Let's compare your results to a more sophisticated calculation by a recent study: Korhonen et al. (2015) look at a solar-like star with a spot of radius of about 5 degrees on the solar photosphere. In the figure below, panel "b)" shows the variations in radial velocity of the star, as seen by a distant observer. (Panels "c)" and "d)" show the signal of a Neptune-mass planet in a 25-day orbit, without and with the sunspot).

Fig 1 from Korhonen et al., MNRAS accepted (2015)

The calculation above features just one big spot, which is sort of a worst case scenario. If there are many spots, they might act to cancel each other out. Let's see ....

Fig 11 from Korhonen et al., MNRAS accepted (2015)

Of course, this effect depends on several factors: the rotational speed of the star and the inclination of its rotational axis to the line of sight, in particular. Observing at longer wavelengths (farther into the red and IR) can reduce the jitter, as the contrast in brightness between the spot and its surroundings will be lower.

Solar-type stars may have cycles of stellar activity, during which the number of spots would increase. Clearly, the more activity, the larger the "jitter" in the measured radial velocity.

Fig 16 from Korhonen et al., MNRAS accepted (2015)

Planet hunters must hope that they look for their targets during the right point in a star's cycle.

Fig 16 from Korhonen et al., MNRAS accepted (2015)

Another problem caused by stupid stars

Suppose that you've managed to avoid stars with spots and strong stellar activity cycles. Can you be sure that your spectra will yield measurements with a precision of 1 m/s?

Maybe, maybe not. Consider the following four stars.

Data courtesy of the Elodie archive

  Q:  Which of these stars would yield the
      most precise radial velocities?   Why?

  Q:  What's the reason for these differences?

Perhaps these labels will provide a clue.

Data courtesy of the Elodie archive

Yes, the spectral class of a star -- which depends largely on the temperature of the photosphere, and on the pressure to a lesser degree -- plays a large role in the nature of the absorption lines in a spectrum.

The "best" stars, for an astronomer using an optical spectrograph, are the FGK stars: they tend to have a lot of relatively strong lines. Of course, the examples above show just a teeny-tiny section of the entire optical spectrum, so things might look slightly different toward the blue or red end of the spectrum; but remember that it's often necessary to average together results from thousands of lines in order to achieve the desired precision (around 1 m/s).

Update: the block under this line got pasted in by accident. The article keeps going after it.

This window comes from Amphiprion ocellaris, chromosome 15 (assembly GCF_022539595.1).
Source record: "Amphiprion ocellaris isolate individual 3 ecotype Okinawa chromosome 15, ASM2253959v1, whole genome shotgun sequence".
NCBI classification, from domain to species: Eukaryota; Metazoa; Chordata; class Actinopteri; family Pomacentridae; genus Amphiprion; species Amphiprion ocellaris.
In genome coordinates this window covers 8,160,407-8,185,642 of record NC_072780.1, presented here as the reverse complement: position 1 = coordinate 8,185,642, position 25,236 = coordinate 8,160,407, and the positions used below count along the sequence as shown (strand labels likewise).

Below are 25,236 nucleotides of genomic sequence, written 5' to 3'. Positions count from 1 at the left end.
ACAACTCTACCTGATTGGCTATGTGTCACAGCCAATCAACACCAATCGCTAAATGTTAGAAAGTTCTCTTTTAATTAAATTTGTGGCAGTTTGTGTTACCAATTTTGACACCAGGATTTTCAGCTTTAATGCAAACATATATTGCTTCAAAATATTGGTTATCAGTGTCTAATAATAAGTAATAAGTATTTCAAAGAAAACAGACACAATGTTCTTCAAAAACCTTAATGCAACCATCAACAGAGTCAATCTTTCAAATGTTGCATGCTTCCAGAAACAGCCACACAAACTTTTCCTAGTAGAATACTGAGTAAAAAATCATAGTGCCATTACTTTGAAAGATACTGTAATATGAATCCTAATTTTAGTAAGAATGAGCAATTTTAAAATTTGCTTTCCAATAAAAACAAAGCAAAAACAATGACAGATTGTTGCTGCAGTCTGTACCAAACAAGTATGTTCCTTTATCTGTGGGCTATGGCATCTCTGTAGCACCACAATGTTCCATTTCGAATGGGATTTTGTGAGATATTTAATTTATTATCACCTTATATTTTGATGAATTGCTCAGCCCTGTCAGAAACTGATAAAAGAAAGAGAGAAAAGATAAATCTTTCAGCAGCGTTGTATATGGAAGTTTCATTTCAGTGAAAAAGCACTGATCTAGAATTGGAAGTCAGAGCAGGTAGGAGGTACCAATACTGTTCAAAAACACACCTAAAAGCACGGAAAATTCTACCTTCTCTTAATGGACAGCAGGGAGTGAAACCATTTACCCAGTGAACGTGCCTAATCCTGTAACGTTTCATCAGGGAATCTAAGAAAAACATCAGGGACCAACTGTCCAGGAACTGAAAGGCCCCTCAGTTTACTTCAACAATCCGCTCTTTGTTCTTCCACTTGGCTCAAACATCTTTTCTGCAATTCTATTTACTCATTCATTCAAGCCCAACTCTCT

Yet Another Problem caused by stupid stars

Consider these two spectra, both belonging to main sequence stars of spectral class F:

Data courtesy of the Elodie archive

  Q:  Which star would yield better radial velocity
      measurements?   Why?

Clearly, HD 27808 would permit better measurements, due to its large number of sharper, deeper absorption lines. But if these are both type "F" stars, why the difference?

  Q:  Why is HD 27808 so much better than HD 113139?

Maybe this will help:

Data courtesy of the Elodie archive

Tools for analyzing radial velocity measurements

Turning raw spectra into clean spectra requires a lot of work with special reduction software. I can't talk about that here.

Calibrating spectra and measuring the positions of lines and calculating the radial velocity for a single spectrum is really complicated, too. You'll have to check out the technical literature for help with that.

But, once you have a series of radial velocity measurements, like this:

      #  JD            velocity_(m/s)
      2454602.85804     -187.65  
      2454603.10267     -198.11 
      2454603.86302     -142.90  

it's not so hard. There are plenty of tools which have been written to analyze periodic signals (yeah, yeah, big surprise, right?). You can find a nice list of tools which are specially designed with astronomers in mind by looking at

Where do we stand with RV planet detections?

For more information

Creative Commons License Copyright © Michael Richmond. This work is licensed under a Creative Commons License.